E-waste contains dangerous chemicals

E-waste is known to contain dangerous chemical pollutants that are released into the atmosphere and underground water.

The modes of disposal, which include dumping old gadgets into landfills or burning in smelters, also expose the environment and humans to a cocktail of toxic chemicals and poison.

These chemicals contain substances like lead, mercury and arsenic.

The cathode ray tubes (CRTs) in most computer monitors and television screens have x-ray shields that contain 4 to 8 pounds of lead, mostly embedded in glass.

Flat screen monitors that are mostly used in laptops do not contain high concentrations of lead, but most are illuminated with fluorescent lights that contain some mercury.

A PC’s central processing unit (CPU), the module containing the chip and the hard disk, typically contains toxic heavy metals such as mercury (in switches), lead (in solder on circuit boards), and cadmium (in batteries).

Plastics used to house computer equipment and cover wire cables to prevent flammability often contain polybrominated flame retardants, a class of dangerous chemicals. Studies have shown that ingesting these substances may increase the risk of cancer, liver damage, and immune system dysfunction.

Lead, mercury, cadmium, and polybrominated flame retardants are all persistent, bio-accumulative toxins (PBTs), that can create environmental and health risks when computers are manufactured, incinerated, landfilled or melted during recycling. PBTs, in particular are a dangerous class of chemicals that linger in the environment and accumulate in living tissues.

And because they increase in concentration as they move up the food chain, PBTs can reach dangerous levels in living organisms, even when released in minute quantities. PBTs are harmful to human health and the environment and have been associated with cancer, nerve damage and reproductive disorders.

Looked at individually, the chemicals contained in e-waste are a cocktail of dangerous pollutants that kill both the environment and humans slowly.

Lead, which negative effects were recognized and therefore banned from gasoline in the 1970s causes damage to the central and peripheral nervous systems, blood systems, kidney and the reproductive system in humans.

Effects of lead on the endocrine system have been observed, including the serious negative effects it has on children’s brain development. When it accumulates in the environment, it has high acute and chronic effects on plants, animals and micro-organisms.

Cadmium compounds are also toxic with a possible risk of irreversible effects on human health and accumulate in the human body, particularly the kidneys. Cadmium occurs in certain components such as SMD chip resistors, infra-red detectors, and semi-conductor chips.

Mercury on the other hand, can cause damage to various organs including the brain and kidneys as well as the fetus. More especially, the developing fetus is highly susceptible through maternal exposure to mercury.

These are only few of the chemicals used in the manufacture of electronics equipment. Other chemicals are Hexavalent Chromium which is used as a corrosion protection of untreated and galvanized steel plates and as a decorative or hardener for steel housings. Plastics including, PVC are also used. Plastics constitute about 13.8 pounds of an average computer.

The largest volume of plastics, 26% used in electronics is PVC. When PVC is burned, dioxin can be formed because it contains chlorine compounds. Barium, is a soft silvery-white metal that is used in computers in the front panel of a CRT, to protect users from radiation.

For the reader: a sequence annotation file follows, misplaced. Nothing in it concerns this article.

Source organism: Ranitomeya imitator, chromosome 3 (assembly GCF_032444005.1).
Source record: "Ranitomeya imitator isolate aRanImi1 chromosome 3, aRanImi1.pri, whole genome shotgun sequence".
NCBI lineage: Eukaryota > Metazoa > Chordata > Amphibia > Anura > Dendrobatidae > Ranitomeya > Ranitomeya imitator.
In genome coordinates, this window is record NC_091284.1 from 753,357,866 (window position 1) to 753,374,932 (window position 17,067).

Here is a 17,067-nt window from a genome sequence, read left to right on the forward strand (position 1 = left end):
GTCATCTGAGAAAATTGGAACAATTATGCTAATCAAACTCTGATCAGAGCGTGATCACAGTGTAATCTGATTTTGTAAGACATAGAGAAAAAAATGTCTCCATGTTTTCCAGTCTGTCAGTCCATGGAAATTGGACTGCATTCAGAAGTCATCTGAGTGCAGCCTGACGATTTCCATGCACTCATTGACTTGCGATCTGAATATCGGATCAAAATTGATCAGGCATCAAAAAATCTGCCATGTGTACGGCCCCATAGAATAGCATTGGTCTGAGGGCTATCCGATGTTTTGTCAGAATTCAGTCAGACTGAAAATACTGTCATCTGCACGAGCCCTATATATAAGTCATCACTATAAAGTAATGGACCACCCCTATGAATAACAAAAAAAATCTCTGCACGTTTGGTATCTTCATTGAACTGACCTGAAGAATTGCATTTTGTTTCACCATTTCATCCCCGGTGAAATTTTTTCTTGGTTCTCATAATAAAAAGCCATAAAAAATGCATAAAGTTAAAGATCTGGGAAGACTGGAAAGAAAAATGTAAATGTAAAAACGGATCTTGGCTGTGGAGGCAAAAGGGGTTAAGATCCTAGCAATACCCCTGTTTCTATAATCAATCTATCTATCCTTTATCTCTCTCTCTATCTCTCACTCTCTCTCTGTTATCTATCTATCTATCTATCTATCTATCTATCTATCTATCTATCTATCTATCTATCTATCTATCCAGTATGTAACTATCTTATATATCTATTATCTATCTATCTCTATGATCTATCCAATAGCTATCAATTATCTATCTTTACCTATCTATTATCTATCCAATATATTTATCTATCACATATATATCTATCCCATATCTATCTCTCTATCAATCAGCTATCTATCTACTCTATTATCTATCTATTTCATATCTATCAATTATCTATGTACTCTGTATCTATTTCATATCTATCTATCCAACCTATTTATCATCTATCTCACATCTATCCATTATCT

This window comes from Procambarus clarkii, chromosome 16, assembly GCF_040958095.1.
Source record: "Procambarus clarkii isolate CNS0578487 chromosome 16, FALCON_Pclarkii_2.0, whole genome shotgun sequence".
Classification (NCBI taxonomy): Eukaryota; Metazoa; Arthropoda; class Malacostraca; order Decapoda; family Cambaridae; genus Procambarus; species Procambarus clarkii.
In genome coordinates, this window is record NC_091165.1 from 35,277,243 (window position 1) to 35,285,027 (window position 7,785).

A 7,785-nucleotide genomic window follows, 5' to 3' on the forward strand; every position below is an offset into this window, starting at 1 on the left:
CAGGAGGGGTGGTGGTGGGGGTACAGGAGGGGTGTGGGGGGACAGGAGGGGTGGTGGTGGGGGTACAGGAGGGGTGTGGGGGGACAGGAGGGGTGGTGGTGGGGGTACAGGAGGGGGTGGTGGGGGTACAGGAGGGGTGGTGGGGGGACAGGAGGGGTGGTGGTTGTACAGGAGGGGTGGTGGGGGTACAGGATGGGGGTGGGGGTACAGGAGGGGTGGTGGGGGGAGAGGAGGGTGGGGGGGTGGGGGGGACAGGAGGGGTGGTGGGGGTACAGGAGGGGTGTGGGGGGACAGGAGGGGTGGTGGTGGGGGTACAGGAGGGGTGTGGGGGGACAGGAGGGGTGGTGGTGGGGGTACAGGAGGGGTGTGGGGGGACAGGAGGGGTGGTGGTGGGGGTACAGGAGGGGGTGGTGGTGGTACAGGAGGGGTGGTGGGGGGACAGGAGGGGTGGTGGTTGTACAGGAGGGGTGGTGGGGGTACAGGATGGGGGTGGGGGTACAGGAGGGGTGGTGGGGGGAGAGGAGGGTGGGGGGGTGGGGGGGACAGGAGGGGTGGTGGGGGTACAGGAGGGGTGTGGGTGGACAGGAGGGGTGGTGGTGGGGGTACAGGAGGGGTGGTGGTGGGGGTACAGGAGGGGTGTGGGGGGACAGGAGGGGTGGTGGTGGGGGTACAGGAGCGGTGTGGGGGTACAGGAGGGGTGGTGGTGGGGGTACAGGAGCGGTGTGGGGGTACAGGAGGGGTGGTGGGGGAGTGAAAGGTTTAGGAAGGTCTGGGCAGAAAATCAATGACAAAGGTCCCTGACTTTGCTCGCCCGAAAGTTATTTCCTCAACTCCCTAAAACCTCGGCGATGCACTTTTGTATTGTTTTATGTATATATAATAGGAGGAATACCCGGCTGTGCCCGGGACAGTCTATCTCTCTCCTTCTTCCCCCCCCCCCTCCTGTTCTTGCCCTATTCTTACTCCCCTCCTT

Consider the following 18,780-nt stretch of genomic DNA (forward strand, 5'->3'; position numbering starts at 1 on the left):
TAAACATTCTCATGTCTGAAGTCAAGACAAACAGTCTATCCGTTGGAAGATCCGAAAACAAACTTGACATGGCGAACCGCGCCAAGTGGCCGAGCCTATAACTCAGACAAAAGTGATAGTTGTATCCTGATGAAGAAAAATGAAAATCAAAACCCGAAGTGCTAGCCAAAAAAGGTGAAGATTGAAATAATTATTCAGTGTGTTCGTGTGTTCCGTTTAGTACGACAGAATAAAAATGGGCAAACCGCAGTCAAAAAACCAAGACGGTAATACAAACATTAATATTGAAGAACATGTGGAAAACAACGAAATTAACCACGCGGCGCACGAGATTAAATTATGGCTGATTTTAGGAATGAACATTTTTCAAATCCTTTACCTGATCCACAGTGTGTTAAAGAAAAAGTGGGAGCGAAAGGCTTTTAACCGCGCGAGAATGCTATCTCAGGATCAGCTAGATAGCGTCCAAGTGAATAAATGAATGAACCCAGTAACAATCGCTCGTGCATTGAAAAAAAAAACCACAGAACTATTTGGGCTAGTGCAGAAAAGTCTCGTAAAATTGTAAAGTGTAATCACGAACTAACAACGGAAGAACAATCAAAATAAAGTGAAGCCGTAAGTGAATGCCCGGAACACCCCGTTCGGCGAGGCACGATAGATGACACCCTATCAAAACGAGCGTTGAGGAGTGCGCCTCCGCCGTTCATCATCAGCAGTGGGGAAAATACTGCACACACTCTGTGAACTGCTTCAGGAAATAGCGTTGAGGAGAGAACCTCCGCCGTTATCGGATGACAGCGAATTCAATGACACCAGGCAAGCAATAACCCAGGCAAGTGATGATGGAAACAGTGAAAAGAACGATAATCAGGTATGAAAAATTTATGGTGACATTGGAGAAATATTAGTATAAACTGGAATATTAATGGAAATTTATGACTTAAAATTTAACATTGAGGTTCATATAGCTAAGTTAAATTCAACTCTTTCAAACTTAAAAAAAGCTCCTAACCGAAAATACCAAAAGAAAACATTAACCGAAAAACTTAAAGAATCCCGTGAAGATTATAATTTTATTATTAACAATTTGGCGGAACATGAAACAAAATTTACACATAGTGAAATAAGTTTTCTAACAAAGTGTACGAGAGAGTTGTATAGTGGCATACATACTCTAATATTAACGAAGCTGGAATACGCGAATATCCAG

Studies have shown that short-term exposure to barium has caused brain swelling, muscle weakness, damage to the liver, heart and spleen.

Considering the health hazards of e-waste, another ubiquitous computer peripheral scrap worth mentioning is toners. The main ingredient of the black toner is a pigment commonly called, carbon black – the general term used to describe the commercial powder form of carbon.

Inhalation is the primary means of exposure, and acute exposure may lead to respiratory tract irritation.

The country’s EPA is poorly resourced and not motivated enough to do its job of monitoring Ghana’s environment.

Besides, Ghana’s health institutions, apart from facing acute shortage of qualified health professionals, lack the equipment required to handle known and possible side effects of e-waste.

At the Agbogbloshie scrap yard in Accra, some people buy these discarded electronics equipment and use some of the parts to fix faulty equipment, but what happens to the other unwanted parts is anyone’s guess. On a heap inside the market, scrap dealers, including children burn these discarded items, under unhygienic and unsafe circumstances to extract the copper wires for sale, further endangering their health and the environment.

In the absence of any clear policy on e-waste in Ghana, the situation in the country becomes grim.

What is even more surprising is that, in spite of the currency of environmental issues in today’s globalized world, which has lead to the formation of political parties with ideological leanings that seek to pursue environmental issues in some countries, in Ghana, politicians hardly raise environmental issues in their campaign for political power.

It is high time we as a country looked seriously at the growing trend in e-waste and take a decisive step to deal with the problem, before we are slowly, but surely submerged in this cocktail of poisonous chemicals which can only mean disaster which is sure to come.

Environmental campaigners believe that a good heap of the e-waste discarded in developed countries land in developing countries including Ghana, further exposing our people to health hazards we are hardly prepared to handle.